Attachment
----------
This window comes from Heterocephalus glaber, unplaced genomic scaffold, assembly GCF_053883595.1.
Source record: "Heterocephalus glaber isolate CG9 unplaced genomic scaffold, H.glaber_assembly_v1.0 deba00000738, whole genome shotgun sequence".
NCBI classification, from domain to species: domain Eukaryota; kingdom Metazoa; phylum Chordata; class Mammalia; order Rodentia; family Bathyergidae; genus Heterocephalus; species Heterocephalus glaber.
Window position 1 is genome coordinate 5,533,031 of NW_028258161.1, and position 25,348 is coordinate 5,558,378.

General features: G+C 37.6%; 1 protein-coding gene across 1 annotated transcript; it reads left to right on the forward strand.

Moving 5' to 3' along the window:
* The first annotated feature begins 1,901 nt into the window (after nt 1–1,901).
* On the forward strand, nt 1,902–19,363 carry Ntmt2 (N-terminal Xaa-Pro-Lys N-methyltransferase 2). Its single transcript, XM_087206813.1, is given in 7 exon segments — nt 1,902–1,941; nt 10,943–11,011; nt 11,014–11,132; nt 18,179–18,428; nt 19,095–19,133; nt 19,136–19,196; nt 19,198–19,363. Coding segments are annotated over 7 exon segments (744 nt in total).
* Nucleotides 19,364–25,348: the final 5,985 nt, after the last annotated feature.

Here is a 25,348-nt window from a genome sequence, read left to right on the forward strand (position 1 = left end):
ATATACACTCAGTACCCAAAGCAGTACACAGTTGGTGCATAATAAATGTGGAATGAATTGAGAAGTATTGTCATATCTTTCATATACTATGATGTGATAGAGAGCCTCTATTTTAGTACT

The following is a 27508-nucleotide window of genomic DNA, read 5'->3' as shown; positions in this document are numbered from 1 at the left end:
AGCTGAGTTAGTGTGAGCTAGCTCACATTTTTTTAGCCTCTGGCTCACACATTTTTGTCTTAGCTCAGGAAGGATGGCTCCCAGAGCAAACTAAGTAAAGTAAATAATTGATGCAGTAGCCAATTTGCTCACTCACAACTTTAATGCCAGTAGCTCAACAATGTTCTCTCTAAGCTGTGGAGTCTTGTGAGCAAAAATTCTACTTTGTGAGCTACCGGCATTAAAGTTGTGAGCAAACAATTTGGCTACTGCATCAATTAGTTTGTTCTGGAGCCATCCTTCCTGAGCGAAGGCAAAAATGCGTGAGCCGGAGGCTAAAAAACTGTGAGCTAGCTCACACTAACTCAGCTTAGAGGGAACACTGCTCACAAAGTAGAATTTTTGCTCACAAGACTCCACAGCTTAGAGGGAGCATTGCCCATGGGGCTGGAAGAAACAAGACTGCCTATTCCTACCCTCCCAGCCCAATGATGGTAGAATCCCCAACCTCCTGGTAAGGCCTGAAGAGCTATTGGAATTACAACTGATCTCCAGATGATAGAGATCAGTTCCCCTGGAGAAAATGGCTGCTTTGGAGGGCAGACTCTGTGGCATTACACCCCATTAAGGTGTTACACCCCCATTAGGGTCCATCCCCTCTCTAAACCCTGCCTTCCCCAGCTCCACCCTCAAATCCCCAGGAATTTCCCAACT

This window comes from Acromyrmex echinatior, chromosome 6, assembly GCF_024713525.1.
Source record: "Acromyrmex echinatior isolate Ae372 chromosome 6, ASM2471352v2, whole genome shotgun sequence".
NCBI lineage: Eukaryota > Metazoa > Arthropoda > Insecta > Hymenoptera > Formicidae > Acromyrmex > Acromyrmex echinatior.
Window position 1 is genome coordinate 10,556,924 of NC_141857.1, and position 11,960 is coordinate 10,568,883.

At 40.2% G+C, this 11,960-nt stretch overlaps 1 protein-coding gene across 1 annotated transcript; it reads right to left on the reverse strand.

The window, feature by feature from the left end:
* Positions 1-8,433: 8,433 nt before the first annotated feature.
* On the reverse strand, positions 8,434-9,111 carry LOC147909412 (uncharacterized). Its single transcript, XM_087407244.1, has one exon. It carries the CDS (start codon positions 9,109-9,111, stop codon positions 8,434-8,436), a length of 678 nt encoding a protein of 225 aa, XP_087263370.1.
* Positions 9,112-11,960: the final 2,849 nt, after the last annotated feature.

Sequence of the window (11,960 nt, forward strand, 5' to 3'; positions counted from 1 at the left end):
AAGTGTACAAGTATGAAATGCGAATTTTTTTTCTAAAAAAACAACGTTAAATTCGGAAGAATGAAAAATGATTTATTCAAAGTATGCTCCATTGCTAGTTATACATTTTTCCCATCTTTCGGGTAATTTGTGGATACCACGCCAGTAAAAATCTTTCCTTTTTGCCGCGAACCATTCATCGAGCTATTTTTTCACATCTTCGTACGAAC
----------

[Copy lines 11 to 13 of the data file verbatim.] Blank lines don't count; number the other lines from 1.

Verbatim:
ATATACACTCAGTACCCAAAGCAGTACACAGTTGGTGCATAATAAATGTGGAATGAATTGAGAAGTATTGTCATATCTTTCATATACTATGATGTGATAGAGAGCCTCTATTTTAGTACT

The following is a 27508-nucleotide window of genomic DNA, read 5'->3' as shown; positions in this document are numbered from 1 at the left end:
AGCTGAGTTAGTGTGAGCTAGCTCACATTTTTTTAGCCTCTGGCTCACACATTTTTGTCTTAGCTCAGGAAGGATGGCTCCCAGAGCAAACTAAGTAAAGTAAATAATTGATGCAGTAGCCAATTTGCTCACTCACAACTTTAATGCCAGTAGCTCAACAATGTTCTCTCTAAGCTGTGGAGTCTTGTGAGCAAAAATTCTACTTTGTGAGCTACCGGCATTAAAGTTGTGAGCAAACAATTTGGCTACTGCATCAATTAGTTTGTTCTGGAGCCATCCTTCCTGAGCGAAGGCAAAAATGCGTGAGCCGGAGGCTAAAAAACTGTGAGCTAGCTCACACTAACTCAGCTTAGAGGGAACACTGCTCACAAAGTAGAATTTTTGCTCACAAGACTCCACAGCTTAGAGGGAGCATTGCCCATGGGGCTGGAAGAAACAAGACTGCCTATTCCTACCCTCCCAGCCCAATGATGGTAGAATCCCCAACCTCCTGGTAAGGCCTGAAGAGCTATTGGAATTACAACTGATCTCCAGATGATAGAGATCAGTTCCCCTGGAGAAAATGGCTGCTTTGGAGGGCAGACTCTGTGGCATTACACCCCATTAAGGTGTTACACCCCCATTAGGGTCCATCCCCTCTCTAAACCCTGCCTTCCCCAGCTCCACCCTCAAATCCCCAGGAATTTCCCAACT